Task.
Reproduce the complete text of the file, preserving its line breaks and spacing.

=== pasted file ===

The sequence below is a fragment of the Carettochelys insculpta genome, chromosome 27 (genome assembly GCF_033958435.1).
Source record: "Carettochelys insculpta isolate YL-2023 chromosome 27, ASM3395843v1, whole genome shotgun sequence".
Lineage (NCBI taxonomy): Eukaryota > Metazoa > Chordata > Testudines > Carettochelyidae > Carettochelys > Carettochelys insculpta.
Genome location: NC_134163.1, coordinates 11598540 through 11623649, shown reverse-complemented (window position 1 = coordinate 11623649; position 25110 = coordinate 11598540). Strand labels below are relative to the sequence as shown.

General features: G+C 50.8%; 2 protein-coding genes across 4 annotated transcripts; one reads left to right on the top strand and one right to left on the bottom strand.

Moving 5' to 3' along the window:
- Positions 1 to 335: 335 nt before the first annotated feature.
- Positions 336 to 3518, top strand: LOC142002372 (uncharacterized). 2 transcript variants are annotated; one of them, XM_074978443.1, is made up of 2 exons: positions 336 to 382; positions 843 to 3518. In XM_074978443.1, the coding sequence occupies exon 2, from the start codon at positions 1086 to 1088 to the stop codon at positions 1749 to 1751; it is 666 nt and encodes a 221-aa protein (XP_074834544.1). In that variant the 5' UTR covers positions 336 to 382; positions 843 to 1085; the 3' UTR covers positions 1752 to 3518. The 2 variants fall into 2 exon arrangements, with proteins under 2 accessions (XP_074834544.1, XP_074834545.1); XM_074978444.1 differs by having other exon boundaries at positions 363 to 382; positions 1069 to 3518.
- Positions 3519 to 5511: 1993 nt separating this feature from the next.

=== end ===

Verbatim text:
The sequence below is a fragment of the Carettochelys insculpta genome, chromosome 27 (genome assembly GCF_033958435.1).
Source record: "Carettochelys insculpta isolate YL-2023 chromosome 27, ASM3395843v1, whole genome shotgun sequence".
Lineage (NCBI taxonomy): Eukaryota > Metazoa > Chordata > Testudines > Carettochelyidae > Carettochelys > Carettochelys insculpta.
Genome location: NC_134163.1, coordinates 11598540 through 11623649, shown reverse-complemented (window position 1 = coordinate 11623649; position 25110 = coordinate 11598540). Strand labels below are relative to the sequence as shown.

General features: G+C 50.8%; 2 protein-coding genes across 4 annotated transcripts; one reads left to right on the top strand and one right to left on the bottom strand.

Moving 5' to 3' along the window:
- Positions 1 to 335: 335 nt before the first annotated feature.
- Positions 336 to 3518, top strand: LOC142002372 (uncharacterized). 2 transcript variants are annotated; one of them, XM_074978443.1, is made up of 2 exons: positions 336 to 382; positions 843 to 3518. In XM_074978443.1, the coding sequence occupies exon 2, from the start codon at positions 1086 to 1088 to the stop codon at positions 1749 to 1751; it is 666 nt and encodes a 221-aa protein (XP_074834544.1). In that variant the 5' UTR covers positions 336 to 382; positions 843 to 1085; the 3' UTR covers positions 1752 to 3518. The 2 variants fall into 2 exon arrangements, with proteins under 2 accessions (XP_074834544.1, XP_074834545.1); XM_074978444.1 differs by having other exon boundaries at positions 363 to 382; positions 1069 to 3518.
- Positions 3519 to 5511: 1993 nt separating this feature from the next.